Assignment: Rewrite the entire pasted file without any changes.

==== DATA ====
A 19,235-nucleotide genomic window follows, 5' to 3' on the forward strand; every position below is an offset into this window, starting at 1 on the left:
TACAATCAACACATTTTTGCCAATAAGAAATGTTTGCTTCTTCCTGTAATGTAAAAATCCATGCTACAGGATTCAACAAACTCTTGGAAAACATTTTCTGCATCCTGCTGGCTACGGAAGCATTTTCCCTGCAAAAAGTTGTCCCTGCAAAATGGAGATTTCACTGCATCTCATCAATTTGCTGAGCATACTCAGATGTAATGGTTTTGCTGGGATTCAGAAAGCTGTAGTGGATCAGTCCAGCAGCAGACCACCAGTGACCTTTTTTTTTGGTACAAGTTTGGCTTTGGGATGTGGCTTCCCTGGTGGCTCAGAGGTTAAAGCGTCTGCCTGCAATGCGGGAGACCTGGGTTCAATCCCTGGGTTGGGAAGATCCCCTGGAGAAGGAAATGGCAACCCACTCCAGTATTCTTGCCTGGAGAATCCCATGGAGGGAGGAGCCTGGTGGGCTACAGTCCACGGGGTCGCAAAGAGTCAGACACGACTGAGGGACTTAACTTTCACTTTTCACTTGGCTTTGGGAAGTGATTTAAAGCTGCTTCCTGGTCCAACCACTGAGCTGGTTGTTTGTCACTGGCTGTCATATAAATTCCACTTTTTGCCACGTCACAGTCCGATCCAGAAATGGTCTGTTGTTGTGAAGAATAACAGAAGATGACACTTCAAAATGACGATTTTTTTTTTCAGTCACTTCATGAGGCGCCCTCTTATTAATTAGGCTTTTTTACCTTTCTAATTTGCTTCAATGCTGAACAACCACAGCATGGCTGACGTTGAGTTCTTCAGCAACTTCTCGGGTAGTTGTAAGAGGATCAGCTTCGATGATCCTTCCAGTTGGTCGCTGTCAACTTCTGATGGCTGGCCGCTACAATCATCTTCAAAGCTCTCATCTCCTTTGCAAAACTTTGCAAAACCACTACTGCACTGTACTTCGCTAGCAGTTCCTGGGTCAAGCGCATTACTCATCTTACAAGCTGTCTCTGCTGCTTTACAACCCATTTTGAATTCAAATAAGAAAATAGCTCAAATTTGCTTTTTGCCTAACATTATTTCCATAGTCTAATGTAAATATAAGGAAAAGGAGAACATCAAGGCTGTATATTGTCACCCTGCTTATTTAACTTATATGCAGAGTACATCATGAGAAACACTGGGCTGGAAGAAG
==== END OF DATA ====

A 19,235-nucleotide genomic window follows, 5' to 3' on the forward strand; every position below is an offset into this window, starting at 1 on the left:
TACAATCAACACATTTTTGCCAATAAGAAATGTTTGCTTCTTCCTGTAATGTAAAAATCCATGCTACAGGATTCAACAAACTCTTGGAAAACATTTTCTGCATCCTGCTGGCTACGGAAGCATTTTCCCTGCAAAAAGTTGTCCCTGCAAAATGGAGATTTCACTGCATCTCATCAATTTGCTGAGCATACTCAGATGTAATGGTTTTGCTGGGATTCAGAAAGCTGTAGTGGATCAGTCCAGCAGCAGACCACCAGTGACCTTTTTTTTTGGTACAAGTTTGGCTTTGGGATGTGGCTTCCCTGGTGGCTCAGAGGTTAAAGCGTCTGCCTGCAATGCGGGAGACCTGGGTTCAATCCCTGGGTTGGGAAGATCCCCTGGAGAAGGAAATGGCAACCCACTCCAGTATTCTTGCCTGGAGAATCCCATGGAGGGAGGAGCCTGGTGGGCTACAGTCCACGGGGTCGCAAAGAGTCAGACACGACTGAGGGACTTAACTTTCACTTTTCACTTGGCTTTGGGAAGTGATTTAAAGCTGCTTCCTGGTCCAACCACTGAGCTGGTTGTTTGTCACTGGCTGTCATATAAATTCCACTTTTTGCCACGTCACAGTCCGATCCAGAAATGGTCTGTTGTTGTGAAGAATAACAGAAGATGACACTTCAAAATGACGATTTTTTTTTTCAGTCACTTCATGAGGCGCCCTCTTATTAATTAGGCTTTTTTACCTTTCTAATTTGCTTCAATGCTGAACAACCACAGCATGGCTGACGTTGAGTTCTTCAGCAACTTCTCGGGTAGTTGTAAGAGGATCAGCTTCGATGATCCTTCCAGTTGGTCGCTGTCAACTTCTGATGGCTGGCCGCTACAATCATCTTCAAAGCTCTCATCTCCTTTGCAAAACTTTGCAAAACCACTACTGCACTGTACTTCGCTAGCAGTTCCTGGGTCAAGCGCATTACTCATCTTACAAGCTGTCTCTGCTGCTTTACAACCCATTTTGAATTCAAATAAGAAAATAGCTCAAATTTGCTTTTTGCCTAACATTATTTCCATAGTCTAATGTAAATATAAGGAAAAGGAGAACATCAAGGCTGTATATTGTCACCCTGCTTATTTAACTTATATGCAGAGTACATCATGAGAAACACTGGGCTGGAAGAAG